One of the Viking facts that the media is yet to tell us is that the majority of the Vikings were the farmers. They were only the part-time raiders who went on the voyage and joined war occasionally. The Vikings, in fact, spent most of their time on the farm with agriculture and cattle. But the Viking farm life was not lovely and easy. To run a Viking farm, the Vikings had to sacrifice their blood, tear, and sweat to gain the good days of the future.
What Viking Farm Life Was Like?
As I mention above, the Viking farm life was full of hardships and toil. The Vikings had to work nearly every day to make sure nothing bad would happen to their crop. Their life and family’s survival often depended on the fruit of the crop.
The Viking farms were commonly small and isolated. But there were groups of people grouping together to build their farm and worked together. They might be the kinsmen or sworn brothers and sisters. The farms of the wealthy were far bigger and contained more slaves to work for them.
The slaves would usually do the hardest task, the most backbreaking deed on the farm.
The Vikings raised many types of cattle, for example cattle, sheep, pigs, horses, duck, chickens. Their crops were full of vegetables and herbs as the Vikings loved to eat greens. They grew cabbages, onions, garlic, leeks, turnips, etc.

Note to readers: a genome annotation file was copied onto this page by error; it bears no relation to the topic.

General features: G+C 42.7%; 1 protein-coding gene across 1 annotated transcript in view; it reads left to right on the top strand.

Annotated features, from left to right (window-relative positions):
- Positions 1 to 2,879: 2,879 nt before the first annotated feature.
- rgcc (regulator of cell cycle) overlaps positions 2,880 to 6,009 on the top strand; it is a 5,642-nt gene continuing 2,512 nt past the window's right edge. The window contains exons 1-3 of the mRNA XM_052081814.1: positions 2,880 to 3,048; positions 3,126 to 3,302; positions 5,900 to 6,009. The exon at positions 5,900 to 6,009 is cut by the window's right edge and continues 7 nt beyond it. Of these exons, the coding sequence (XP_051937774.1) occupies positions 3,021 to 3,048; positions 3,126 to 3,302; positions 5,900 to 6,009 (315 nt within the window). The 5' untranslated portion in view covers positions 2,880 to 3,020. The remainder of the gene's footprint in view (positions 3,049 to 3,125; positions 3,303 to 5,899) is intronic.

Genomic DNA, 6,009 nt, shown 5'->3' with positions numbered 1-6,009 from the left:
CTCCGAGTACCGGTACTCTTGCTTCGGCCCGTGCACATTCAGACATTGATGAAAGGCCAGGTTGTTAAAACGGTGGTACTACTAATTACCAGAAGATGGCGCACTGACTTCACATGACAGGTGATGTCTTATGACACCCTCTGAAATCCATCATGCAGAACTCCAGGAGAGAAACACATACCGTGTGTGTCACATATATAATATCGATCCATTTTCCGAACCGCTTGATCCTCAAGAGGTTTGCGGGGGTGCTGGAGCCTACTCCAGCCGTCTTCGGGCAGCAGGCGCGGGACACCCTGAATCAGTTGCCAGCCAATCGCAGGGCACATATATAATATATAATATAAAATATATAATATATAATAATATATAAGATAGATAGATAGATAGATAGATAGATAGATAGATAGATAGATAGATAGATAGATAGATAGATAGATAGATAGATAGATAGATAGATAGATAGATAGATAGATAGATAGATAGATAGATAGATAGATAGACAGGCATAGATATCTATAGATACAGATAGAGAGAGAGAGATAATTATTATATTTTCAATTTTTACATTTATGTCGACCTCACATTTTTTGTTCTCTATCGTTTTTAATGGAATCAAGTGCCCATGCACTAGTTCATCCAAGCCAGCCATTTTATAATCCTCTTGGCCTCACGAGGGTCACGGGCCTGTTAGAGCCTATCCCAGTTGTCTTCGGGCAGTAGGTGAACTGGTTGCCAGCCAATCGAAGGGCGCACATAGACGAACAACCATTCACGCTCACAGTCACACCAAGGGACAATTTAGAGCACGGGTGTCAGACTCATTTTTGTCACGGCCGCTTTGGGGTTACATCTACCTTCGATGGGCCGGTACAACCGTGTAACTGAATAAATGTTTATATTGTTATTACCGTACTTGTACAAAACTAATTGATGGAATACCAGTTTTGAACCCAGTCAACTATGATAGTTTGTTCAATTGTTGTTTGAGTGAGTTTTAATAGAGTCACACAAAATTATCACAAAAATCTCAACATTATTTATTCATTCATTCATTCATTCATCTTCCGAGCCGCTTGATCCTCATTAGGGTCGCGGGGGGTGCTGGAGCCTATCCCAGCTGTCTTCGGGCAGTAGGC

Winter on the farm
The winter in Scandinavian nations were famous for its coldness and dreadfulness. The harsh weather restricted the Vikings working on their farms. Most of time, they would stay at home. So how could they get the food? Preservation was the answer.
During the year of working, they would have to preserve for the winter. And the process of preservation was not only for their family but also the the cattle. They had to store the food beforehand on their special parts of their houses to prevent it from rotting.
The Viking men played the main part on the farm. While the Viking women would work within the threshold like cleaning the house and cooking the meals, the men would go out and cultivate on the farm.
But when the men were absent, going on a raid for example, the Viking women would take the responsibility and run the whole farm by themselves.
The Viking children nearly had no childhood compared with the modern children. Because once they turned 12, they would have to follow their mothers and fathers to learn the survival skills. The Viking girls would have to master the household skills while the Vikings boys had to follow their fathers to learn cultivation, hunting, and fishing. They didn’t go to school and only the children from the noble and wealthy family could afford to learn.
The Vikings carried on moving and living as the nomads. They moved from lands to lands to exploit the soil when new generations were born. It was not until the domination of Christianity that the Vikings stopped moving and stayed around the built churches.